Now that the Democratic primary fight is (finally!) over, we’re seeing a spate of postmortems from the press, analyzing how Hillary Clinton, who last year looked like the almost inevitable nominee, managed to fall short. But many of these assessments miss arguably the biggest factor of all in her defeat—and in doing so, they point up some deep-seated weaknesses in the political press corps.
Wednesday, The Wall Street Journal led the pack with a front-pager headlined “Clinton’s Road to Second Place,” which identified four broad categories of mistakes made by Clinton and her campaign: “mismanagement,” a “flawed message,” a “failure to mobilize,” and “Clinton craziness.”
Yesterday, brought another effort: Newsweek’s Jonathan Alter offers “Five Reasons Obama Won. Five Reasons Clinton Lost.” Those latter five, which in places echo the Journal, boil down to “No Respect for the Voters,” “Poor Strategy,” “Weak Management,” “Arrogance,” and “Entitlement.”
Both of these pieces offer smart insights about why Clinton lost, and it’s hard to dispute the salience of any of these factors. But neither the Journal nor Alter give significant consideration to an additional factor that may have been more important than any other: Clinton’s vote to go to war in Iraq.
Even before this latest batch of stories, the media’s efforts to explain Clinton’s struggles have consistently downplayed Iraq, as bloggers like The Atlantic’s Matthew Yglesias and Atrios have pointed out.
It’s hard to remember now, but last year, when he was a dark-horse challenger, Obama’s consistent opposition to the war, along with Clinton’s vote for it, provided much of the rationale for his long-shot candidacy. Without that black-and-white contrast, it’s doubtful whether his insurgent campaign could have gotten off the ground.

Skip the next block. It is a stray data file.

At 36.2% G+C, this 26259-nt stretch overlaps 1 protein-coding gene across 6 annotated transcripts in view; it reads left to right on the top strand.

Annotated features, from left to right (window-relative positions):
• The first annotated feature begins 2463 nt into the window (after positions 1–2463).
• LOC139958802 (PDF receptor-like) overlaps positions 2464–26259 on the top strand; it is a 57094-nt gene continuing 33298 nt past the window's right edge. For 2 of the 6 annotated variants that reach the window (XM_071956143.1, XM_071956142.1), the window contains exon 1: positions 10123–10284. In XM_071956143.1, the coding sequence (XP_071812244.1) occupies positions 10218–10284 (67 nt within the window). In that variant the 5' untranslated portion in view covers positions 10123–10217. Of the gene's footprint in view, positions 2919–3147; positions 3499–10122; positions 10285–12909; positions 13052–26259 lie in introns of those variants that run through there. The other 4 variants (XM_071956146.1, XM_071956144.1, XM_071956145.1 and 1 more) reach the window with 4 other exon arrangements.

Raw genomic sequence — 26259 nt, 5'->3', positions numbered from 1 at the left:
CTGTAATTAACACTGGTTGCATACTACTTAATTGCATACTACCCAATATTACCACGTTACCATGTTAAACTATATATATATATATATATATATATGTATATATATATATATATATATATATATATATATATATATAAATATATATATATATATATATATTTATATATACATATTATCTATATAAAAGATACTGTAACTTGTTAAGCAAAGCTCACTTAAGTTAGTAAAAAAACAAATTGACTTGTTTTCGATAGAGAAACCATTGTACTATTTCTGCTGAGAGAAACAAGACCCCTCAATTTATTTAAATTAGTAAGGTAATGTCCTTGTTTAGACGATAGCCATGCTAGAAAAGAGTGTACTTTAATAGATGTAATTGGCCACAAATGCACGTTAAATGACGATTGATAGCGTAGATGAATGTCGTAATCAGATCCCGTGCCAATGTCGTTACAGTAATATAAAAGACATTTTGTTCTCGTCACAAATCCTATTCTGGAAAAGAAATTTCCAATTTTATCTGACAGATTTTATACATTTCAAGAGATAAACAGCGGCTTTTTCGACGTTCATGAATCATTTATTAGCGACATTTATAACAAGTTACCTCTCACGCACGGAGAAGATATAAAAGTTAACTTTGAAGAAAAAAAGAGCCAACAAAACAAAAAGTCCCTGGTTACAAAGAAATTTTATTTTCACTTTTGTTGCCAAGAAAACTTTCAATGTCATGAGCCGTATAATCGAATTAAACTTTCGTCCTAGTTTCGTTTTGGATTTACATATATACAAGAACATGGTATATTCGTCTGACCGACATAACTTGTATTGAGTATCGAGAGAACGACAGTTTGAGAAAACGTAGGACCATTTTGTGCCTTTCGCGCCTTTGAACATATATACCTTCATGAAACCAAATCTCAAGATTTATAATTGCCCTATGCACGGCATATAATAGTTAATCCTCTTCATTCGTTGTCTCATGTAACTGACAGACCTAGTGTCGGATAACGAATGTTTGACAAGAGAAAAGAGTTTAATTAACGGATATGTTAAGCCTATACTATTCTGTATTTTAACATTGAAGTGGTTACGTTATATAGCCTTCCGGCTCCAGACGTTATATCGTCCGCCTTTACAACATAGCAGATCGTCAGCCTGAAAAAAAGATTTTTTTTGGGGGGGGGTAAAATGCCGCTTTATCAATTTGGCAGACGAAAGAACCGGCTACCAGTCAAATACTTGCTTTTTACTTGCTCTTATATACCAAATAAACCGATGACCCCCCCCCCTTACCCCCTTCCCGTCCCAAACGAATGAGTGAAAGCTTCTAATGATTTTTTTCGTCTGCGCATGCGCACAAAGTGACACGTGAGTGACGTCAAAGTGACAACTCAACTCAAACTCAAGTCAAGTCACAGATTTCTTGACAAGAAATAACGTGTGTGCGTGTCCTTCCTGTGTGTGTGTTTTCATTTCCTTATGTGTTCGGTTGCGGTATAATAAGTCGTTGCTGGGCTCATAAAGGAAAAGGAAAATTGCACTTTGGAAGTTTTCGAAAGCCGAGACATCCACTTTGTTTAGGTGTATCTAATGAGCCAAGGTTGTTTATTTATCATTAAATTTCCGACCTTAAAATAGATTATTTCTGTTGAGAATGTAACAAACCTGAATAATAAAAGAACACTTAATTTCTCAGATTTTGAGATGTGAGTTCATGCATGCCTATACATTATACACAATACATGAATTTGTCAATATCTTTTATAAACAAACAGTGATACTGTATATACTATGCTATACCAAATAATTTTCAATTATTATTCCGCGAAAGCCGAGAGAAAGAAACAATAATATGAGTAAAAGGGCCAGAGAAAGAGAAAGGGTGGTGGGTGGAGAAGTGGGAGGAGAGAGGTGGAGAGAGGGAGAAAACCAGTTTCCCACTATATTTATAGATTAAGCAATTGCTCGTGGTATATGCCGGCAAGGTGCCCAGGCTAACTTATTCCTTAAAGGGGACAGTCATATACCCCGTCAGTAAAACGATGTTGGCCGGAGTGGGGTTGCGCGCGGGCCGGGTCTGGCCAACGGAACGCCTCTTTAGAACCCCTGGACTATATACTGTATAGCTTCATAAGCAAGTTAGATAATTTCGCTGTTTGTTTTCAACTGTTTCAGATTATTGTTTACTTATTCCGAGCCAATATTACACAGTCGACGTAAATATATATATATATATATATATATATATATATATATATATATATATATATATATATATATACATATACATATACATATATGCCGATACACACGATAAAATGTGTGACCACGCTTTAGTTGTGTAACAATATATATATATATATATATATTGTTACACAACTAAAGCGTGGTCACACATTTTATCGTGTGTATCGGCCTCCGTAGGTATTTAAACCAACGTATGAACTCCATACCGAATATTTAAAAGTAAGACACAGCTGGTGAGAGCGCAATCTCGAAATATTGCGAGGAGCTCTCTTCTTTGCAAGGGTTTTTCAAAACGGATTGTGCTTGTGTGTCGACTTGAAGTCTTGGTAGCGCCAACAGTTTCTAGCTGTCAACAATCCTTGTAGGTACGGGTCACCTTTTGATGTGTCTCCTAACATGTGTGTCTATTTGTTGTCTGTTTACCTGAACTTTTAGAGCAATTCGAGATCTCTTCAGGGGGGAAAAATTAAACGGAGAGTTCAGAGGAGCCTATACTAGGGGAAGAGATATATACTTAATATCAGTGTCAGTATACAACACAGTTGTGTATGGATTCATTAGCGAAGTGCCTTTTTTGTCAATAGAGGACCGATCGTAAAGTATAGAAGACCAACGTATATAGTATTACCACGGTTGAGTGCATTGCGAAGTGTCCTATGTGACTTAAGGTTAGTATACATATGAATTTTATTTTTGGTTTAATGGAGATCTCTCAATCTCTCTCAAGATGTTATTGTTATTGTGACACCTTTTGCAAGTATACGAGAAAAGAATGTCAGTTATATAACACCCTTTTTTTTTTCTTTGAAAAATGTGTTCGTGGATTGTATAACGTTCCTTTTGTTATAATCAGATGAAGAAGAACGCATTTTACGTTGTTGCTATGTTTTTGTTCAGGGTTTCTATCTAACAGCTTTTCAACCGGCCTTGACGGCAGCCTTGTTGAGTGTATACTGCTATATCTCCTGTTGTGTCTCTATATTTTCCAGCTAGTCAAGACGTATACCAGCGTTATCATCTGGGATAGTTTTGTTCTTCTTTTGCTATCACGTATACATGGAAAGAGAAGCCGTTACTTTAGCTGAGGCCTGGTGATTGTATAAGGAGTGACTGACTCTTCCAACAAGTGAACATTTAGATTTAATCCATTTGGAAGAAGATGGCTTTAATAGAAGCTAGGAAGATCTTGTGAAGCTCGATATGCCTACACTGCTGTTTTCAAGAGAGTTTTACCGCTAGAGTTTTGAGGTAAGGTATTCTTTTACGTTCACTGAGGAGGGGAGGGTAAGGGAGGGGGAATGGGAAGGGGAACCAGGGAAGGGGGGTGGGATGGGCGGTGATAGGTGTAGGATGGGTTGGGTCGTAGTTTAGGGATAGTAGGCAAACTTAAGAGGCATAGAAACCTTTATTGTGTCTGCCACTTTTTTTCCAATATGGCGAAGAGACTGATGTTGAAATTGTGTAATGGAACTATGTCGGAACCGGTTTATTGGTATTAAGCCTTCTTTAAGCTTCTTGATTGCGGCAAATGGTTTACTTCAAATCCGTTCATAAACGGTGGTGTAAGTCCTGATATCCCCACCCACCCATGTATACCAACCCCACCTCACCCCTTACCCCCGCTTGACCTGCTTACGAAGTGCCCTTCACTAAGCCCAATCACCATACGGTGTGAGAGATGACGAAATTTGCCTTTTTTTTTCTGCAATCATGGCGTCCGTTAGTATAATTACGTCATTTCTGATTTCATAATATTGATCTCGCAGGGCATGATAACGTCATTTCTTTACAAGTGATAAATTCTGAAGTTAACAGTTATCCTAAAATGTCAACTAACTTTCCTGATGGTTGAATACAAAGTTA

The Journal piece mentions Iraq only in passing, arguing that Clinton’s “failure to mobilize” in caucus states, which turned out to be a major mistake, was due to the Clinton team’s belief that caucuses were dominated by antiwar activists.
Similarly, Alter refers to Iraq only to make the case that Clinton’s reliance on Mark Penn was a case of “weak management.” Penn, with an eye on the general election, had been instrumental in convincing her that she shouldn’t apologize for her vote in favor of the war.
As for the other major outlets, The Washington Post, too, seemed to have little interest in the Iraq vote. But it did give a hint as to what it sees as the important factors in Clinton’s loss. In yesterday’s A1 tick-tock of the final months of her campaign, the paper briefly summarized the early missteps that doomed her, again echoing the Journal and Alter: “a flawed message a failure to make Clinton more appealing to Iowa voters a strategic miscalculation about the importance of caucus states Bill Clinton.” Nothing on Iraq.
The New York Times, meanwhile, yesterday examined Clinton’s failure over the last few months to maintain and build on her support among superdelegates. Given the story’s focus, it’s not surprising that it doesn’t mention Iraq. But the editors’ decision, the morning after the announcement of Clinton’s withdrawal, to concentrate on the (admittedly important) process issue of super-delegates, and ignore Iraq, speaks for itself.
This isn’t just a gotcha point. There are underlying reasons, I’d argue, why the press has made the mistake of downplaying Iraq in explaining Clinton’s loss. And there are further reasons why it matters.
For a long time after September 11, appearing “tough” on national security was, broadly speaking, good politics. The GOP gained seats in 2002, and President Bush won re-election in 2004, in large part by convincing voters that their party was more willing than the Democrats to use force. Much of the press internalized that state of affairs, assuming that the politics of national security always cut in favor of the more hawkish candidate.